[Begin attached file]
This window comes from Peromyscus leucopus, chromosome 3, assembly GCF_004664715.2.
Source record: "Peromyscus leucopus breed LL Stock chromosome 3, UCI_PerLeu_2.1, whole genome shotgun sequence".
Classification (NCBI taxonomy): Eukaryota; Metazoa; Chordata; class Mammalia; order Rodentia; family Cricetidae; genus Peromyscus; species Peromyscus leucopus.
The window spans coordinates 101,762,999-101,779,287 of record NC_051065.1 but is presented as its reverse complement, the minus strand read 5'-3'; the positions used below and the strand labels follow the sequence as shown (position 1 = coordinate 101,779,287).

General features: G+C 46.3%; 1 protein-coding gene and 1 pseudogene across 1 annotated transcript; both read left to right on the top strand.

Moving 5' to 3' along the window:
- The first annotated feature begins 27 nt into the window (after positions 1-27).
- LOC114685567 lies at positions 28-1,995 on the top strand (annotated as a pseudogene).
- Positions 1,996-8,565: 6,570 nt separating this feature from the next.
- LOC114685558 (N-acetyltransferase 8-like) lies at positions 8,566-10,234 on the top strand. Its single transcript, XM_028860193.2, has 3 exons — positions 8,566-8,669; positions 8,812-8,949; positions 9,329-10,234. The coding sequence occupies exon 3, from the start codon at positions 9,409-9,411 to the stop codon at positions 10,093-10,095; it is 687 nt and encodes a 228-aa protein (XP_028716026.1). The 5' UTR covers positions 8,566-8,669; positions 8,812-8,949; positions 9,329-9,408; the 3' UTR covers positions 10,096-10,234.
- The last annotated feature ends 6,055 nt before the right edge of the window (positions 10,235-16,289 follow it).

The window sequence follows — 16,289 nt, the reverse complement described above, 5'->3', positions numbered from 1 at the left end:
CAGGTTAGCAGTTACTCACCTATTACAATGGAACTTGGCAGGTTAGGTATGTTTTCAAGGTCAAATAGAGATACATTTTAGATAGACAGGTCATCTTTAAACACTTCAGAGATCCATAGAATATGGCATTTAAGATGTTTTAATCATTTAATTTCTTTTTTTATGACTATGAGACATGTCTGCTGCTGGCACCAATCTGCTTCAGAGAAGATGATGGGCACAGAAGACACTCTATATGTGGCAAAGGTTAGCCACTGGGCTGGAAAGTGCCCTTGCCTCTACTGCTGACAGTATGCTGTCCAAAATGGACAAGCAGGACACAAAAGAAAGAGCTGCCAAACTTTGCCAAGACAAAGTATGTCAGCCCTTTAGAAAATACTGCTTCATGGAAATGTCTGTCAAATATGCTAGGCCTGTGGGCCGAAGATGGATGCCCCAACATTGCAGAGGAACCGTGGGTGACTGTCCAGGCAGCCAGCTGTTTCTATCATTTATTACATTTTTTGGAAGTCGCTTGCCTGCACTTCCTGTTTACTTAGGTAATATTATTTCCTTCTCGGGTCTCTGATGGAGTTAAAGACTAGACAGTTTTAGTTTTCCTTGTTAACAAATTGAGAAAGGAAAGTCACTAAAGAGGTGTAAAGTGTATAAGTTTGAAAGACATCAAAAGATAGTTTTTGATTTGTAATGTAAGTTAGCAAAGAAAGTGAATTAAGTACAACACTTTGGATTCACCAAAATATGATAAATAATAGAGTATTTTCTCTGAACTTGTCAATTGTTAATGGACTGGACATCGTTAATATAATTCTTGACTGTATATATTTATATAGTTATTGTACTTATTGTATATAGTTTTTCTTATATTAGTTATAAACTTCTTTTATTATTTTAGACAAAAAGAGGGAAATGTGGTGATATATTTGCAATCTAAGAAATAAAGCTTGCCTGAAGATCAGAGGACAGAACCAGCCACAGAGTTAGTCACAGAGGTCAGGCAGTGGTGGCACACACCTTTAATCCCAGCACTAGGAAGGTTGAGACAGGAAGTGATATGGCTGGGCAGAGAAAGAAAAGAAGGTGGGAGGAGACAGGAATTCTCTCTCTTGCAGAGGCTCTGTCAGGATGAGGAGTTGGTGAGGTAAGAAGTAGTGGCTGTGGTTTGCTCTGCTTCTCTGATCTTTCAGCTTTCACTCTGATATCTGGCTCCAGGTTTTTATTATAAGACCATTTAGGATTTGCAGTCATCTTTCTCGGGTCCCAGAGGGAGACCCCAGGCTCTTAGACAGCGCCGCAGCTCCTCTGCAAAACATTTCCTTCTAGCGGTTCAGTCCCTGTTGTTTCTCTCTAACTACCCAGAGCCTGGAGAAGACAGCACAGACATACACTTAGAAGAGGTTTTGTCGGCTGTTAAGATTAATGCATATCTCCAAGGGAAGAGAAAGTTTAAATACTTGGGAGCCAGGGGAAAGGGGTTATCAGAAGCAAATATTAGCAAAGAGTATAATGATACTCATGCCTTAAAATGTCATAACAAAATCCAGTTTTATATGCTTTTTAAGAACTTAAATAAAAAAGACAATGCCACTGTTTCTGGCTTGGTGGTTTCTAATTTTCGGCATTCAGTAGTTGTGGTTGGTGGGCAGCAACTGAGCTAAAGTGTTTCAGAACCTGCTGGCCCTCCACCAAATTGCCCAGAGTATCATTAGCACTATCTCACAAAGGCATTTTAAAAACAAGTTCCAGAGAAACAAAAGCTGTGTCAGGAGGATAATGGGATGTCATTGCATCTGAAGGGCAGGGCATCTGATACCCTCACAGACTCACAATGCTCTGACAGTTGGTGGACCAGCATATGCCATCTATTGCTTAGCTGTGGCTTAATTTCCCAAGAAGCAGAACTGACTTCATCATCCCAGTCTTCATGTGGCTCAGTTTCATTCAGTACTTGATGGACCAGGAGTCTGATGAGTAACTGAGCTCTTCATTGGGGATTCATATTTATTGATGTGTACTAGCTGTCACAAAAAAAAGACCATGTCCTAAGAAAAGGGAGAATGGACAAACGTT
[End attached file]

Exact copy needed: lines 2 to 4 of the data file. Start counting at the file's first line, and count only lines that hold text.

Source record: "Peromyscus leucopus breed LL Stock chromosome 3, UCI_PerLeu_2.1, whole genome shotgun sequence".
Classification (NCBI taxonomy): Eukaryota; Metazoa; Chordata; class Mammalia; order Rodentia; family Cricetidae; genus Peromyscus; species Peromyscus leucopus.
The window spans coordinates 101,762,999-101,779,287 of record NC_051065.1 but is presented as its reverse complement, the minus strand read 5'-3'; the positions used below and the strand labels follow the sequence as shown (position 1 = coordinate 101,779,287).